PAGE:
AM Gets Launcher Engine Parts Space-Ready

Velo3D transforms rocket components from CAD design to test-fire ready in a week.

Velo3D transforms rocket components from CAD design to test-fire ready in a week.

The Orbiter engine injectors were 3D printed using a Velo3D Sapphire system. Image Courtesy of Launcher

With more than 5,000 small satellites already in-service and demand surging, there’s a race to come up with innovative launch vehicles to deliver these small satellites (SmallSat) into low-earth orbit—a market currently dominated by SpaceX and others.

Rocket start-up Launcher aims to get a jumpstart on the emerging market, leveraging metal additive manufacturing (AM) technology from Velo3D to improve engine design for its Orbiter satellite transfer vehicle and platform and get it launch-ready in an accelerated time frame. Launcher, which is developing its own launch service — Launcher Light, slated to take flight in 2024 — shifted focus to the top of rocket’s three-stage design so that the Orbiter vehicle would be ready in time to hitch a ride on SpaceX’s SmallSat Rideshare Program in October.

As part of its RideShare Program, SpaceX sells payload space on its Falcon 9 rocket. Launcher decided to fast-track design of its satellite deployment system by making it compatible with the SpaceX service and other launch platforms to get a jumpstart on its hosted payload business model. These satellite deployment systems are intended to make satellite deployment easier and affordable—what Launcher estimates will cost around $8,000 per kilogram.

“Seeing an opportunity to give our customers the best of both worlds, we brought Orbiter to the head of the line,” said Max Haot, founder and CEO of Launcher. “At the same time, we continue our work on the Launcher Light’s mechanical structures, the fairing, and most important, the engine, all in preparation for its first commercial flight in 2024.”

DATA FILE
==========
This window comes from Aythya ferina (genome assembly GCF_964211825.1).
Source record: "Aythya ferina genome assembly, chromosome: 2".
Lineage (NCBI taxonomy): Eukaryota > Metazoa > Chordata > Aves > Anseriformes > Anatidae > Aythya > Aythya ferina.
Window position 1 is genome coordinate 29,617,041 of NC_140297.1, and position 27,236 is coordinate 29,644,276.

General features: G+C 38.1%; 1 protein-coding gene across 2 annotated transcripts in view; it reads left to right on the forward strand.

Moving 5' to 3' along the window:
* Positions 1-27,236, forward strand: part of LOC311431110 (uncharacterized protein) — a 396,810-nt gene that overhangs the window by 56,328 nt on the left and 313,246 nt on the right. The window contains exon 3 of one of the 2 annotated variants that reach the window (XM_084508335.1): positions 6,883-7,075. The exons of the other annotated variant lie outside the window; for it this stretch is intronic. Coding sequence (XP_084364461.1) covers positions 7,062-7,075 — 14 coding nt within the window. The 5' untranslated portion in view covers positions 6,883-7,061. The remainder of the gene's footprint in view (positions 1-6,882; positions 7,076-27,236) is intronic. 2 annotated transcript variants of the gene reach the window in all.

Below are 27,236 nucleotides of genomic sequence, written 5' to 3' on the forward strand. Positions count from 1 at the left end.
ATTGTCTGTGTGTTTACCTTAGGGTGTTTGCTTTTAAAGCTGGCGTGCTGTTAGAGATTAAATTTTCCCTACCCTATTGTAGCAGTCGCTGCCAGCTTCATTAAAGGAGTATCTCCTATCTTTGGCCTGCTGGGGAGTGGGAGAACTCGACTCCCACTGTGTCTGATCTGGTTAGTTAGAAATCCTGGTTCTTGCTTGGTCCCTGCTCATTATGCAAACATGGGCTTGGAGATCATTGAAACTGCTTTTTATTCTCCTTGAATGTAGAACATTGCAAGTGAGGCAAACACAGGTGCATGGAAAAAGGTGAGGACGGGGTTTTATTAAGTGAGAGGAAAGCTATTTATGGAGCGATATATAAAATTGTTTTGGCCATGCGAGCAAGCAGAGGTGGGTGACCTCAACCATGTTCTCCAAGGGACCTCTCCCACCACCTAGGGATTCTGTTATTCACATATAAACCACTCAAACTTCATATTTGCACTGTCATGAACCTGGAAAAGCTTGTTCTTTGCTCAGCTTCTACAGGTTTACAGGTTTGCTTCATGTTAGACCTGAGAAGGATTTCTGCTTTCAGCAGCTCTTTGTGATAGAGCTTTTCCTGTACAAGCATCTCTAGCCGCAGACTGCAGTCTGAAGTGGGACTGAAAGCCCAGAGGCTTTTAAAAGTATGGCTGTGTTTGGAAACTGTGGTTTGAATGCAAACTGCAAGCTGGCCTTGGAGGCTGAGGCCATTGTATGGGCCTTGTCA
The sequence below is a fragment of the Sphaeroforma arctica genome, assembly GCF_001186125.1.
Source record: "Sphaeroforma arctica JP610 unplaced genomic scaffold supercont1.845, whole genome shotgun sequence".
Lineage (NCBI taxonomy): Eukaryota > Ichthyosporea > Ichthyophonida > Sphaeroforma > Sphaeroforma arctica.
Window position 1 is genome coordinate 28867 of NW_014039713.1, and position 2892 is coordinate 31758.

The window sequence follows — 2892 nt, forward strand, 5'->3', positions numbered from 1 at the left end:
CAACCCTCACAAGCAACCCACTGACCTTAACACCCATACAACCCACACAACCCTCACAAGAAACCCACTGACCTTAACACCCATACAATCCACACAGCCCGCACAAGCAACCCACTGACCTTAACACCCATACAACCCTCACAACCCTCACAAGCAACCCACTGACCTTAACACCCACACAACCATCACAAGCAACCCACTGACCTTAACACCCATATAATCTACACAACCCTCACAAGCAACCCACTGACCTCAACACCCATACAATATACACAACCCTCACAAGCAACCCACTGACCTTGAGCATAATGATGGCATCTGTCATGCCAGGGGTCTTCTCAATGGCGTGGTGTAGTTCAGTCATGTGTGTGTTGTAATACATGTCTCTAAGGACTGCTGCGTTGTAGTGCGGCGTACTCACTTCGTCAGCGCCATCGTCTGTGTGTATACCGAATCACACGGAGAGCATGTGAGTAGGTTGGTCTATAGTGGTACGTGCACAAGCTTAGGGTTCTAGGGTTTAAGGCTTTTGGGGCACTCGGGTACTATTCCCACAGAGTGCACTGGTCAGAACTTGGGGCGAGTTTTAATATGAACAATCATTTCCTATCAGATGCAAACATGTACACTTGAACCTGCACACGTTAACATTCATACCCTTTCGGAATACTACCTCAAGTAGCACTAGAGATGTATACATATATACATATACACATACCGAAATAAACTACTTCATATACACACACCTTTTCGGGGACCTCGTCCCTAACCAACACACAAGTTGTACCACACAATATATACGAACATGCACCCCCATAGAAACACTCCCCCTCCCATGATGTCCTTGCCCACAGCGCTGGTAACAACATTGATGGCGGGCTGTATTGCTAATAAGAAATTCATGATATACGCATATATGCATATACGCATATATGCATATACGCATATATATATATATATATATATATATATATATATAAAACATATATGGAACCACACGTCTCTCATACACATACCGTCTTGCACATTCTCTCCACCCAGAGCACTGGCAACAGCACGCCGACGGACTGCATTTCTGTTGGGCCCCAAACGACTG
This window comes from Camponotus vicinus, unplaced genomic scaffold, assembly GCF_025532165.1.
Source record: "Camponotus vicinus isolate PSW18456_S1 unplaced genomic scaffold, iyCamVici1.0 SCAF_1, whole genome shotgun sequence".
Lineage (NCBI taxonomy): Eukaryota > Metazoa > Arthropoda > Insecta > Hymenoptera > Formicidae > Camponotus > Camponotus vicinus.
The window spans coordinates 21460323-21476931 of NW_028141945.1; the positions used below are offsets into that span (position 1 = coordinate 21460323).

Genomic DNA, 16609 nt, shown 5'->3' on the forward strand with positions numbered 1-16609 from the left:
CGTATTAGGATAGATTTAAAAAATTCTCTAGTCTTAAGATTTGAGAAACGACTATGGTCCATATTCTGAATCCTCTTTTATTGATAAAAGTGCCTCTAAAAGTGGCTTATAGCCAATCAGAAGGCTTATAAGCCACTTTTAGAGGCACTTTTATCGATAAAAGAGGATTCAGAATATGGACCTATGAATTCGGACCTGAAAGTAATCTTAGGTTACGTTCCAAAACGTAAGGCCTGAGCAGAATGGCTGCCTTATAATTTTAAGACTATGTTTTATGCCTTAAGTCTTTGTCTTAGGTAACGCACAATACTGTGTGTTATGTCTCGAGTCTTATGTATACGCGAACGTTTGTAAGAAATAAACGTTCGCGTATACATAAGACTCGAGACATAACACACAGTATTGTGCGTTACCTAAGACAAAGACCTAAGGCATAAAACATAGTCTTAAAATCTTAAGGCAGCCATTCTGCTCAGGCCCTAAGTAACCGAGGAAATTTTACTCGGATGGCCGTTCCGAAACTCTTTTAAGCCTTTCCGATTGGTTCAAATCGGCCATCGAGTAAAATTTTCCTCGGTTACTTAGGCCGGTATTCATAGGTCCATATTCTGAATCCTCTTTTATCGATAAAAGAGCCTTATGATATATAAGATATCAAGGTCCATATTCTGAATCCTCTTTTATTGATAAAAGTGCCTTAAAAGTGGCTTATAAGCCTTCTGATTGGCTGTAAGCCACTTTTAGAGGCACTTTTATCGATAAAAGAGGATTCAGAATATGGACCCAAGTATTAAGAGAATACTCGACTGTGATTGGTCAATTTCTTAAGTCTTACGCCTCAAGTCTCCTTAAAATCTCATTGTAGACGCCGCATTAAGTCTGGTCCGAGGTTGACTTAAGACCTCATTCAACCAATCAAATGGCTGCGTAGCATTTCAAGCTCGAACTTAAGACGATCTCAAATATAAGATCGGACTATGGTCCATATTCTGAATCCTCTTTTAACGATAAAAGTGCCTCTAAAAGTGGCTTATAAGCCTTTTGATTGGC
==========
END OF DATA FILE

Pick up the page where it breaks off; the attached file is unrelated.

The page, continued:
Launcher licensed a drawing for a space-proven turbopump then got to work improving and lightweighting the design using AM technology and consulting expertise from Velo3D and its network of contract manufacturers. Quickly, the Launcher team determined it needed in-house design and AM capabilities, settling on the Sapphire metal AM system. “Every time you buy a separation ring, propulsion system, or support structure from a third party, your costs and lead time easily rise by a factor of 10,” Haot said. “Instead of the week or so it takes us to design an engine, print, and test it, we would spend maybe two to three months with an outside provider. It's prohibitive.”

The Velo3D Sapphire metal AM system has been critical to building hard-to-produce parts, including the engine’s shrouded impeller, a complex Inconel part that spins at 30,000 rpm and must withstand more than 300 bar of outlet pressure. The Sapphire is also being used to produce the Orbiter’s 22-liter tanks, which exactly match its build volume. Initially, the build was created in Inconel, but was optimized for lighter-weight titanium materials. Over time, the team has leveraged the metal AM technologies to create brackets, combustion chambers, and injectors.

Having in-house AM capabilities is key to Launcher’s ability to push for more aggressive designs and higher-performing parts.  “We don’t have to completely change our design to make it work with the Velo3D printer,” said Tim Berry, Launcher’s head of manufacturing. “Velo3D is practically a turn-key system that allows you to focus on design iteration and spend more time optimizing for a specific use case—all of which supports our primary mission of low-cost satellite deployment.”

To learn more about how Launcher is leveraging AM and simulation technologies as part of its rocket launch mission, watch this video session.

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Beth Stackpole's avatar
Beth Stackpole

Beth Stackpole is a contributing editor to Digital Engineering. Send e-mail about this article to [email protected].

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